SAIT Polytechnic, Calgary, Alberta, Canada
Rumours. Collusion. Mafia-esque tactics. Death threats. Managed reserves. Declining market share. Factory worker strikes. Reconciliation on the horizon. Tiny red boxes. Fresno, California. What’s the industry?!? … The raisin industry. Yup, raisins. Longish read, but lively storytelling from The New York Times in: The Raisin Situation.
There are thousands of exercises and prompts we can use to devise more creative solutions and unexpected innovations (beyond the dreaded group brainstorming myth!). The book, A Beautiful Constraint, explores this idea of limitations (self-imposed and invented) as catalysts for ingenious problem solving and design. For example, the propelling question method that combines bold ambition and a significant constraint, such as “How do we grow better barley using less water?” or “How do we exhibit at this furniture fair in Italy without paying for a booth?” The inherent tension and discomfort of these constrained aspirations that seem paradoxical generate more divergent, both/and solutions that embrace integrative complexity.
Seeing & Listening
Great interview with Kevin Systrom, Instagram co-founder, on The Tim Ferris Show podcast & video interview. Many topics covered, including the bumpy origin story of Instagram, but my favourite is his advice to startup founders that they should actually solve a real problem instead of hacking trends! Systrom talks about the best ways to read a book — reminded me of what’s sometimes called “Harvarding” — an approach to strategic reading that helped me a lot in my graduate studies. He also suggests some helpful old-school business books to read, including The Goal. I read The Goal and Maverick in the 1980’s (as suggested by my friend, Noel Cheeseman) and still highly recommend both books.
A significant aspect of my research is uncovering the values-based vocations and creative drivers of innovative entrepreneurs. This episode of Ezra Klein Show podcast (from Vox), “Work as identity, burnout as lifestyle,” explores our current obsession with personal productivity, finding meaning in our work, and tying up our identity in our jobs.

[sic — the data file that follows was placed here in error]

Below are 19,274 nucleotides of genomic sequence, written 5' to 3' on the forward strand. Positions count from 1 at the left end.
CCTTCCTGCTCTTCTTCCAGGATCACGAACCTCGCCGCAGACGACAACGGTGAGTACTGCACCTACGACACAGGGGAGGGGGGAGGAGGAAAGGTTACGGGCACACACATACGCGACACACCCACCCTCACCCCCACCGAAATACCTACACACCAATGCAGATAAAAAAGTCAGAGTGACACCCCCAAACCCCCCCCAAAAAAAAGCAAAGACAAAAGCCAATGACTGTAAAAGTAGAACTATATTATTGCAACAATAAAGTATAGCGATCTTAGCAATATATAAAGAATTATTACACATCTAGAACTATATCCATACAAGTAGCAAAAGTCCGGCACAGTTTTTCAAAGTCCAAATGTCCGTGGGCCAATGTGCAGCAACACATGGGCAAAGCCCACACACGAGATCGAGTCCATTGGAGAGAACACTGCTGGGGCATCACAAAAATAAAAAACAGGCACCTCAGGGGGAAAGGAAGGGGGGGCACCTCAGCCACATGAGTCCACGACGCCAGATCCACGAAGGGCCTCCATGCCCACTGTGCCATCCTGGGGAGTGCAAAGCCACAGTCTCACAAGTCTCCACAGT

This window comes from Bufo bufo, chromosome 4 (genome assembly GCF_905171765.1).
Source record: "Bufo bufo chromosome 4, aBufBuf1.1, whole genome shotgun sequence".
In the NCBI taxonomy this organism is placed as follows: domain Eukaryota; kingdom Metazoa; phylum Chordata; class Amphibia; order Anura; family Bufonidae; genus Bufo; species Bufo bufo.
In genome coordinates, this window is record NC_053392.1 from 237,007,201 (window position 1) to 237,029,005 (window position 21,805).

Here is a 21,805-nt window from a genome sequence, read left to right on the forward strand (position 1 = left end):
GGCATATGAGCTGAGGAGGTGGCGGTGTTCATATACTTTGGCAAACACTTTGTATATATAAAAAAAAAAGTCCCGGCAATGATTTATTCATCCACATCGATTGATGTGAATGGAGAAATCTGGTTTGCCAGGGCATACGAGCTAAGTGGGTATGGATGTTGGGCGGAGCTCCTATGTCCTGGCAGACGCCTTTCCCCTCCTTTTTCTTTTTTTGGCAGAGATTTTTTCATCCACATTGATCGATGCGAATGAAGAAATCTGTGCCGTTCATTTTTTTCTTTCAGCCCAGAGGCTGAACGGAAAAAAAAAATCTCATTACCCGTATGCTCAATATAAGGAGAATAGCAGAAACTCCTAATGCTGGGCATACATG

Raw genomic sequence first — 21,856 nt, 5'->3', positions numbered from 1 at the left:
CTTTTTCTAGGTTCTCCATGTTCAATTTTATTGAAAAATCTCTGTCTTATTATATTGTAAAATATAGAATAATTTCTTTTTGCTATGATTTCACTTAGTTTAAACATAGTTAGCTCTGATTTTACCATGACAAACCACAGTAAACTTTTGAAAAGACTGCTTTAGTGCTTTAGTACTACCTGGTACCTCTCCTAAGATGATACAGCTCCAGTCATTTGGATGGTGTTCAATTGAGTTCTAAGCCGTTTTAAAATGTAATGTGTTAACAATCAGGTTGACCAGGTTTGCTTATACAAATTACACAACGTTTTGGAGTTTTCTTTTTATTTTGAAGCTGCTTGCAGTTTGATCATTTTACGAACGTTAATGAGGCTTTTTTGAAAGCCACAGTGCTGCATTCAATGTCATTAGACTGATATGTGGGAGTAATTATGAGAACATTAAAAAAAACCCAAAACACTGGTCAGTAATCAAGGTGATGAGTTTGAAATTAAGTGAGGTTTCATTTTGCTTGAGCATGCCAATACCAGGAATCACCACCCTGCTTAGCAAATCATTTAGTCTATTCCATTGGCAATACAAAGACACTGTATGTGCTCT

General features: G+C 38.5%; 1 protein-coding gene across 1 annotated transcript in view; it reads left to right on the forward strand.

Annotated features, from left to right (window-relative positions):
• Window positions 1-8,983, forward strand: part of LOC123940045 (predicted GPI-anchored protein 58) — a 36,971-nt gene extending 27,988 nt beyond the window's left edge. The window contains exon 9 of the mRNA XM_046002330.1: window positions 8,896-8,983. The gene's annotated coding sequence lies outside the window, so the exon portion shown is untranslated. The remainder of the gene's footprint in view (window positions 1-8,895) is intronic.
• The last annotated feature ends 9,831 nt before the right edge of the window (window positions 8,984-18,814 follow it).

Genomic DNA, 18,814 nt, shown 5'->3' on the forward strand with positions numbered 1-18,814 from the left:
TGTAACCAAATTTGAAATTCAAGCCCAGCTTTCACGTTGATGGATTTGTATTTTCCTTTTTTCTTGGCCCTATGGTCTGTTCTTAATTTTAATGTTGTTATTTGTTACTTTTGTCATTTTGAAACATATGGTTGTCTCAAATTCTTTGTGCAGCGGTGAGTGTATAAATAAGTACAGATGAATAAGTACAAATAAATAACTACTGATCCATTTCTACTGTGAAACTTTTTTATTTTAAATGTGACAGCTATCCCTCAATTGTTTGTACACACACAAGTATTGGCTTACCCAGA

Airbnb needed a new font that was better at scaling between fine print, digital UI, magazines, and billboards. They had a lovely sans serif font designed by the folks at font foundry Dalton Mag. The results are fresh and the font name that winks at the BnB (breakfast) is brilliant: Cereal ;-).
If you think that weekend startup coding camps, college dropouts, growth hacking, unicorn chasing, pitch events to venture capitalists, and hockey stick growth are the signs of a healthy entrepreneurial ecosystem — think again. I love Vivek Wadhwa for his myth busting about entrepreneurship — here in this excellent study with the Kauffman Institute in the USA: The Anatomy of an Entrepreneur. A few of the report’s findings: the average age of entrepreneurial founders is 40 and most are married with children. Most (95%) have completed a bachelor’s degree, with almost half (47%) completing advanced degrees. Most (75%) had worked as employees at other companies for more than six years before launching their own companies — with nearly half (48%) having more than ten years of work experience before they decided to build their own business.
Mariana Mazzucato (PhD) is another one of my research heroes. Her work focuses on the role government can play in innovation and recommends the risks inherent with public funding of core research (like for the iPhone and Google) need to be balanced with the public sphere also reaping some of the rewards when the technologies and processes are commercialized. A recent interview in Strategy + Business with Massucato re-emphasizes on the need for “collective value creation” through public and private sector collaboration on innovation and economic development goals. She has also founded the Institute for Innovation and Public Purpose at the University College London, UK.
In addition to regular client projects that are moving along, this week I worked with research collaborators on finalizing the Phase 1 report for participants in the Canadian Values Conversations project. More to come.
Hung out with the Mount Royal University Innovation & Entrepreneurship folks this week. Will be doing some curriculum design and teaching for them this year. (I always love working with MRU.)
Strategizing with my sister, and co-founder, on upcoming opportunities and plans for our company, New Cottage Industries & Co.
Question of the Week
“If you want people to modify their behaviour, is it better to highlight the benefits of changing or the costs of not changing?” — Adam Grant, PhD, Professor & Author, in his book, “Originals - How Non-Conformists Change the World”